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The sun sets behind the Statue of Liberty in New York, July 1, 2018.
Andres Kudacki/AP
Citizenship

What We Know About the July Fourth Statue of Liberty Protester

Why Global Citizens Should Care
Therese Okoumou brought increased attention to the crisis of migrant children being separated from their parents at the US-Mexico border. Through her peaceful protest, she joins a long tradition of activists who have fought for equality and justice. You can join us in taking action on this issue and the rest of the Global Goals here.

For more than three hours on July 4, TV news stations were riveted to a woman pacing along and sitting on the base of New York’s Statue of Liberty, according to The New York Times.

It was a surreal image, dense with symbolism, that became even more layered with meaning as the evening unfolded and information about the person emerged — an immigrant protesting the detention and abuse of immigrants on a statue meant as a beacon for immigration on Independence Day.

The protester was Therese Okoumou, a personal trainer from Staten Island who initially migrated to the US a decade ago from the Democratic Republic of Congo, according to USA Today.

Take Action: Call On Your Representatives to #ReuniteFamiliesNow and Stop the Migrant Crisis with Targeted Foreign Aid

She’s part of an activist group called Rise and Resist that protests the administration of President Donald Trump.

Members of the group arrived at the Statue of Liberty on the afternoon of July 4 wearing shirts that spelled out “Abolish ICE” and unfurled a banner from the statue’s viewing area that read the same, Splinter reports.

ICE stands for Immigration Customs Enforcement, a law enforcement body formed in 2002 that handles the deportation and detention of undocumented immigrants, among other responsibilities.

Take Action: Hundreds of Thousands of People March to Keep Families Together

In recent months, activists and politicians have called for ICE to be abolished because of alleged abuses of powers and extreme tactics that have been taken to deter immigration, such as the separation of undocumented immigrant children from their parents.

Okoumou was a part of this initial protest, but then she decided to escalate the act of opposition.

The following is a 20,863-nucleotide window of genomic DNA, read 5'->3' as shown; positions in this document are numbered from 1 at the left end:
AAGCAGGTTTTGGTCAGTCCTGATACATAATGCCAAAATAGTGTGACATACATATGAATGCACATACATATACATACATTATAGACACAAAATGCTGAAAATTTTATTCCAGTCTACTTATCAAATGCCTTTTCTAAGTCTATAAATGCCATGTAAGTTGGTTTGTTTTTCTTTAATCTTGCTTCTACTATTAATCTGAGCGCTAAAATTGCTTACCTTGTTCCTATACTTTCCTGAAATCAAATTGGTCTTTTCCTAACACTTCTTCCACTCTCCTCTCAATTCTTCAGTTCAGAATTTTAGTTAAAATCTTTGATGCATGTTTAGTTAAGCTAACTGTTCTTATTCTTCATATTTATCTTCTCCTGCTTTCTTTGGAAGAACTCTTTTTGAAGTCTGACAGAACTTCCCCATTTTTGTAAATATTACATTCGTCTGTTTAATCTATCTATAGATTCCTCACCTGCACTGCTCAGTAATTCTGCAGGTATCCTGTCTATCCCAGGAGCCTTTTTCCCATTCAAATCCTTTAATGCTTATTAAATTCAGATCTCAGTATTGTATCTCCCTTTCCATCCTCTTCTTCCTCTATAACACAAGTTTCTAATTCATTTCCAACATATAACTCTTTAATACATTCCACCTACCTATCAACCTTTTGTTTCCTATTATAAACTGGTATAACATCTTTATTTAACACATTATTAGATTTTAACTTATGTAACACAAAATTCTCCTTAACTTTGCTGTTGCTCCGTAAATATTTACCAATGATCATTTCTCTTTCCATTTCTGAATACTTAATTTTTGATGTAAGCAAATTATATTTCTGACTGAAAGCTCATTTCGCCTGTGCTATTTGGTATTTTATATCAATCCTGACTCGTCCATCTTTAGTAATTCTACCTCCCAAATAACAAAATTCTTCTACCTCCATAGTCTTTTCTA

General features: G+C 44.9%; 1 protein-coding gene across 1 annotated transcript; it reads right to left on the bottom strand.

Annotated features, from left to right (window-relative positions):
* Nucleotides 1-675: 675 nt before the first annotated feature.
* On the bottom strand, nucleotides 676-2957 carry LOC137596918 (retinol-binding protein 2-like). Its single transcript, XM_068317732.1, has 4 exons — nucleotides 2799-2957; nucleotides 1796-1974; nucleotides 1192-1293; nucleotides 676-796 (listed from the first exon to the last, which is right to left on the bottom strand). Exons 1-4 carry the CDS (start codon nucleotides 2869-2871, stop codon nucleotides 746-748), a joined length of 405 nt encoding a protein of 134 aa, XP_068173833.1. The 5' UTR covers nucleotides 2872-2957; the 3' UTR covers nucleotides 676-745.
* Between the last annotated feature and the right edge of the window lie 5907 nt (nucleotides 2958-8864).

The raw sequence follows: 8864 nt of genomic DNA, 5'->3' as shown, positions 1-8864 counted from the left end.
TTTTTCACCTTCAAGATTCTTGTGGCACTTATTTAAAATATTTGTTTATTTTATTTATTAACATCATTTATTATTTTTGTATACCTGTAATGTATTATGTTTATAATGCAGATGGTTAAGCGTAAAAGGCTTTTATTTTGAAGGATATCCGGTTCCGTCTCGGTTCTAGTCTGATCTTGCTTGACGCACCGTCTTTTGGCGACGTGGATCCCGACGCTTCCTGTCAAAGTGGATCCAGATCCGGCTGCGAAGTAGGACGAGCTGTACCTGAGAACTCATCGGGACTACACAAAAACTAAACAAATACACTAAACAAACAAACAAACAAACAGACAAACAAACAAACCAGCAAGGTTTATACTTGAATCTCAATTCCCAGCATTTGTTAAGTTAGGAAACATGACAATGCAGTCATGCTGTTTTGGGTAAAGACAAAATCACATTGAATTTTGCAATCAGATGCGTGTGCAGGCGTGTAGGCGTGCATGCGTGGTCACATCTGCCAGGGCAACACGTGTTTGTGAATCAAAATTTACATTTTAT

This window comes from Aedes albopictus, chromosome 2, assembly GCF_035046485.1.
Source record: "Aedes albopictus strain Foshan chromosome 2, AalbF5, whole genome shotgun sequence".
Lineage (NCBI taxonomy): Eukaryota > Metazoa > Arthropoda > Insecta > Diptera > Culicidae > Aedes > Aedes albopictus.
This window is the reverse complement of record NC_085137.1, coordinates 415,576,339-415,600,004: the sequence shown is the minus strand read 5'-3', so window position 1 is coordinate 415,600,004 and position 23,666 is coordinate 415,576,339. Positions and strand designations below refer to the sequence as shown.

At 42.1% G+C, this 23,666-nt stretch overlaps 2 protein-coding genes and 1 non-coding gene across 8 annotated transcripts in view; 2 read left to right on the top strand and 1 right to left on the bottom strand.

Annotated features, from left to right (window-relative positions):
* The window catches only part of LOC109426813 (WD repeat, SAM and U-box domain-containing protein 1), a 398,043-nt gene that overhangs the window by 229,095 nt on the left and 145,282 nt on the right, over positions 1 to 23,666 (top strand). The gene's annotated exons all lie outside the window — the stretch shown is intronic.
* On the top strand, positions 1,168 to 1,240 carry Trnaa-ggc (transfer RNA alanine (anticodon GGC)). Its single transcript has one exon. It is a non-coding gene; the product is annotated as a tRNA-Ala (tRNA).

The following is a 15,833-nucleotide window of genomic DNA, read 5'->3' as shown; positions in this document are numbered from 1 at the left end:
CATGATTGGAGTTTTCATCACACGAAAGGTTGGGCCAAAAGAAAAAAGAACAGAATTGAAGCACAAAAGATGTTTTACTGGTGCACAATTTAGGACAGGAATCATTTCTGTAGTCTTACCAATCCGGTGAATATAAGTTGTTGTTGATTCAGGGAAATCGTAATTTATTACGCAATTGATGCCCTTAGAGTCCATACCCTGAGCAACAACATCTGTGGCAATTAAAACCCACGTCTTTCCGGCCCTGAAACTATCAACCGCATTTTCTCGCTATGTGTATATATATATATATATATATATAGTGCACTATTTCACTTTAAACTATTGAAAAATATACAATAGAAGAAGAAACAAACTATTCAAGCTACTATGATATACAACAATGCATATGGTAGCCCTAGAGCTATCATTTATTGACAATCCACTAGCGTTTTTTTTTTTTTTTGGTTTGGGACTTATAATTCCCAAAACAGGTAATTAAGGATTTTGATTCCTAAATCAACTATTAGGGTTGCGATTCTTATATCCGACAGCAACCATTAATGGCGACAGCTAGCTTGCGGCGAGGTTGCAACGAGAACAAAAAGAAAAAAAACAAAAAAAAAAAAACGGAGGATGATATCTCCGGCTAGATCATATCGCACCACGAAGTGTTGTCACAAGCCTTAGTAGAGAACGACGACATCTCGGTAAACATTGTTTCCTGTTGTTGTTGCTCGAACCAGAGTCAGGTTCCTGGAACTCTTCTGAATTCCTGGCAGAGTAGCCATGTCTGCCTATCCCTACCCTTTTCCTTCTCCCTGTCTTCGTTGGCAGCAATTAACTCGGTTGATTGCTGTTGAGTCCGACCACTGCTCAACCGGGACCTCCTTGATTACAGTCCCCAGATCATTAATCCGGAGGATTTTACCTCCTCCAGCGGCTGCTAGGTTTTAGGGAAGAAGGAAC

After the banner was unfurled, she climbed 25 feet to reach the base of the Statue of Liberty, The Times reports.

Read More: 7 Ways You Can Celebrate Immigrants This July Fourth

That’s when the helicopters, emergency teams, and television crews arrived.

Although Okoumou was peacefully lingering on the base, Liberty Island, where the statue is held, was evacuated, causing 4,500 tourists to be hastily herded onto boats, The Times reports, and canceling the island’s tourism for the day. National Parks officials told The Times that the protest disrupted the plans of thousands of people.

For the next three hours, security teams tried to coax her down from the statue, but she refused, demanding instead that all of the migrant children currently separated from their parents be returned before she would consider descending, according to the Associated Press.

At times, she could be seen holding a t-shirt that read “Rise and Resist. Trump Care Makes Us Sick,” according to ABC’s Eyewitness News, referring to the Trump administration’s efforts to dismantle the Affordable Care Act.

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Eventually law enforcement cornered Okoumou on the base and detained her. She was charged with various crimes and is expected to be arraigned in court Thursday. Six other members of Rise and Resist have also been detained for taking part in the banner protest, The Times reports.

The organization is supporting its members with legal help.

The Statue of Liberty has long been a site for protests, drawing suffragists, Vietnam War protesters, and advocates for refugees, who regard the monument as a moral compass for the country.

Okoumou’s act of defiance continues that tradition, and many people have said that the image of her on the statue — a speck of human emitting a message of defiance amid giant folds of blue-green — has made it into the pantheon of great American protests.

“On a day like Independence Day, we felt that it was the perfect melding of these huge symbols of what this country stands for,” Jay W. Walker, a member of Rise and Resist, told The Times.